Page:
Issue 13, August 25, 2014

Oak Wilt

Oak wilt is a devastating fungal disease that essentially plugs up the vascular system and disrupts the water and nutrient flow within oak trees. The disease progresses quickly, killing mature trees in the red oak group within one season.

Leaf symptoms vary depending on the oak species involved. Generally oaks in the red oak group (pointed leaf lobes) develop discolored and wilted leaves at the top of the tree or at the tips of the lateral branches in late spring and early summer. The leaves curl slightly and turn a dull pale green, bronze, or tan, starting at the margins. Usually by late summer, an infected tree has dropped all its leaves. In some years, we have seen red oaks progress from scorched foliage to total defoliation in as little as 3 weeks.

Oak Wilt Symptoms or Northern Red Oak. Photo Credit: Nancy Pataky

Oak Wilt Symptoms or Northern Red Oak.

The white oak group (rounded leaf lobes) generally shows symptoms on scattered branches of the crown. The disease is often confused with general dieback and decline. Leaves on infected white oaks become light brown or straw-colored from the leaf tip toward the base. The leaves curl and remain attached to the branches. This tree group may die in one season but is much more likely to survive for many years with dieback and stressed appearance.

Accurate diagnosis and confirmation of the disease is essential. There is no cure for oak wilt. Therefore, infected trees are often promptly removed. Incorrectly diagnosing the disease can result in the unnecessary removal of a healthy tree as well as expensive treatments to protect nearby trees. Always consider the possibility that other insect and disease pests can cause symptoms similar to those of oak wilt. Examples of common oak pests and problems can be found within the Plant Clinic Report on Oak Problems.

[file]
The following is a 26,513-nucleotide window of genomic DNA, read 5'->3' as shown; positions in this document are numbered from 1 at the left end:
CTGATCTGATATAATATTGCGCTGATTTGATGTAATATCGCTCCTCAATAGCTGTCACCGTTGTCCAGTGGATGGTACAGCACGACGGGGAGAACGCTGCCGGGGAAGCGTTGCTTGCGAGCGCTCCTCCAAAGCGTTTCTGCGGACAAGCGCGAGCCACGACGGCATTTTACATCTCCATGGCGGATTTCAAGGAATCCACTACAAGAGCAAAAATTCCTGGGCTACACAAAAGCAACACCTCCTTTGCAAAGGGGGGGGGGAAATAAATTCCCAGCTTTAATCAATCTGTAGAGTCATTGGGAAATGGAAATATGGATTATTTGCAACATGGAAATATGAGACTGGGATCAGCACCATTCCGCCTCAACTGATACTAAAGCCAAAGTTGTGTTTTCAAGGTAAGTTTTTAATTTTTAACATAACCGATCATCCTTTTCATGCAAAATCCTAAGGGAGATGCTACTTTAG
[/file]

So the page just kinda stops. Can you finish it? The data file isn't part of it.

A plant diagnostic laboratory can confirm or rule out the presence of oak wilt. The University of Illinois Plant Clinic receives and tests an average of 50 samples per year for oak wilt. Of those sampled, only a small number, 10-15 trees, are confirmed to have the disease. This is good news for many homeowners and arborists in that the majority of sampled trees are not found to be infected with the disease and do not require tree removal or expensive and unnecessary treatment options. The samples not found to be infected with oak wilt either had symptoms that were caused by other pests or the test results were inconclusive due to poor sample quality (too dry, wrong portion of the tree sampled, not shipped correctly, etc.). Inconclusive results can be avoided by reviewing the tips and suggestions for oak wilt sampling provided within Issue 10 of the 2013 Home Yard and Garden Pest Newsletter.

For more information about oak wilt, consult Report on Plant Disease, no. 618, "Oak Wilt and Its Control" (Adobe PDF). (Travis Cleveland)

Travis Cleveland

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